MEGHALAYA

• Location- Meghalaya lies between 85°49′ and 92’52’ East Longitude and between 20°1′ and 26°5′ North Latitude. It is bounded_on the east, north and north-west by Bangladesh.

• Boundaries- A land locked territory of lovely hills with abounding sylvan beauty, Meghalaya (Meaning the Abode of Clouds’) is bounded on the north by Goalpara, Kamrup and Karbi Anglong districts of Assam state, and on the east by the districts of Cachar and North-Cachar Hills, also of the state of Assam. On the south and west is Bangladesh.

Some Basic Data : Meghalaya-

Date of Formation -: 2 April 1970 State within Assam; 21 January 1972 separate state

Area -: 22,429 sq km

Capital -: SHILLONG

Population (2011)- : 29,66,889

 Male-: 14,91,832  

Female : 14,75,057

Density (2011). : 132 persons per sq km

Sex Ratio (2011) : 989 females per 1000 males

Literacy (2011) : 7443%

 Male : 75.95%

Female 71.88%

 No. of Districts : 11

Languages : Khasi, Garo, English

 Per Capita Income : Rs. 23,420 (at current prices, 2005- 06)

Villages : 5,782

Towns- 16

 Principal Cities/Towns : Shillong, Jowai, Nongstoin, Tura, Cherrapunjee, Williamnagar, Nongpoh

State Symbols

State Bird: Hill Myna

 State Flower : Lady’s Slipper

State Animal : Clouded Leopard

State Tree: White teak

Members of Legislative Assembly . 60

Members of Lok Sabha : 2

Members of Rajya Sabha : 1

• Physiography The exclusive tribal State of the Khasis, the Jaintias and the Garos is a mountain region. Shillong, the capital of Meghalaya, is situated in the centre of a high plateau. It has been called ‘the Scotland of the East’. The highest peak in the state is the Shillong Peak. It is 1965 m in height. Nokrek in the Garo Hills district is the next highest peak. The Khasi Hills and Jaintia Hills which form the central and eastern parts of Meghalaya is in imposing plateau with rolling grassland, hills and river valleys. The southern face of this plateau is marked by deep gorges and abrupt slopes, at the foot of which, a narrow strip of plain land runs along the international border with Bangladesh. A number of rivers, none of them navigable, drain the mountainous State.

• Climate Considering the temperature, pressure and humidity conditions in their temporal distribution, the climatic condition of Meghalaya in a year can be divided into the following four seasons : (i) Winter season (November-February) (ii) Pre-monsoon season (February-May) (iii) Monsoon season (June-September) (iv) The season of retreating monsoon (September-October).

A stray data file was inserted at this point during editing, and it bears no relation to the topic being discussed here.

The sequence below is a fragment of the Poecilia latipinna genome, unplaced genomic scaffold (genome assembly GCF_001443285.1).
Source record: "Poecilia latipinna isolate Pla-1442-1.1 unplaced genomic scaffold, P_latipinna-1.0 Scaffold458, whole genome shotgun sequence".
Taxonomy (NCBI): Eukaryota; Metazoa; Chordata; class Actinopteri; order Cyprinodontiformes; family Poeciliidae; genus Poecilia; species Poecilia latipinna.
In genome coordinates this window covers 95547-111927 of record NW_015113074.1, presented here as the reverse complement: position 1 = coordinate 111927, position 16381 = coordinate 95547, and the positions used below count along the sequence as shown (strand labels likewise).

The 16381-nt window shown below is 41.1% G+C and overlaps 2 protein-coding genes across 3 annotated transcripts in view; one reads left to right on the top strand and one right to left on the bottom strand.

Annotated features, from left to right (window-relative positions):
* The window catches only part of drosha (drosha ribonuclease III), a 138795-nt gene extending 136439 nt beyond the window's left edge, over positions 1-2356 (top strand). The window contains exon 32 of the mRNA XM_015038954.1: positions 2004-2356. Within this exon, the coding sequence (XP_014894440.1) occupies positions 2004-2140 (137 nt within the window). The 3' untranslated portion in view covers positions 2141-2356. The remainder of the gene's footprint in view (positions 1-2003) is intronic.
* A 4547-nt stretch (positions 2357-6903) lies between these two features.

Meghalaya’s charms are made doubly attractive by its climate; on the whole cool and temperately right round the year. Its climate makes Meghalaya that a hill-resort of the country that is a pleasure to visit round the year, even at the dead of winter.

• Rainfall True to its name, Meghalaya (abode of the clouds), for half the year, from late April to September, rain-bearing clouds envelop the land. Meghalaya receives one of the highest average annual rainfalls in the world. Mowsynram and Cherrapunjee of Meghalaya receives an average annual rainfall of 1240 cm and 1080 cm respectively, Which is.the heaviest in the world. The excessive rainfall is due to situation on an. amphitheatre relief and on the windward side of the monsoon. • Rivers The rivers Manda, Dam ring, janjiram, Ringee, Gonal, Bugi and Sii-nsang flow -through the Garo Hills district. Kynshi, Khri, Urntrew, Umngot, Umnain, Mawphlang and Umiam Khwan flow through Khasi Hills district and Kupli, Myntdu and Myntang flow through Jaintia Hill district.

 • History The State was created under the Assam Reorganisation (Meghalaya)Act, 1969 and inaugurated on April 2, 1970. Its status

was that of a State within the State of Assam until January 21, 1972 when’it became a full-fledged State of the Union. It consists of the former Garo Hills district and United Khasi and Jaintia Hills district of Assam.

• Agriculture & Economy Meghalaya is basically an agricultural State. 83% of the total population depend primarily on agriculture for their livelihood. But the potential for agricultural expansion is very limited in Meghalaya due to the terrain. Jhumrning or shifting cultivation, practised in the State on a large scale, is one of the biggest problems to be tackled in Meghalaya. The State government has made a modest beginning with a scheme to help the farmers to settle on lands which are suitable for steady cultivation. Pineapple is a chief horticultural crop. Oranges and Bananas are the important produces. Rice and Maize are the major food crops. Potato, Jute, Mesta, Cotton, Mustard, Ginger, Turmeric, Black Pepper, Tezpatta etc. are some of the important crops. Apart from the above crops, the State has achieved success in cultivation of tea, mushroom and tomato.

• Forest & Wildlife- Area under forest is 9,50,000 hectares. The principal timber species are Teak, Titachapa, Gomari, Bola, Pine, Birch and Makrisal. Principal forest products include, timber, bamboo, reed, cane, ipecac, medicinal herbs and plants, cinnamon and thatch grass. Meghalaya is endowed with a rich variety of beauty in nature. Of the 17,000 species of Orchids in the world, about 1,250 exist in. India, of which nearly 300 are found in Meghalaya. Pitcher plant, the insect-eating plant of botanical wonder, is found in plenty in the South Garo Hills and West Khasi Hills -districts and it is said that such a plant is found nowhere else in the world. Many rare and interesting plants are also found endemic to the State,like wild citrus and pygmy lily.

Districts of Meghalaya-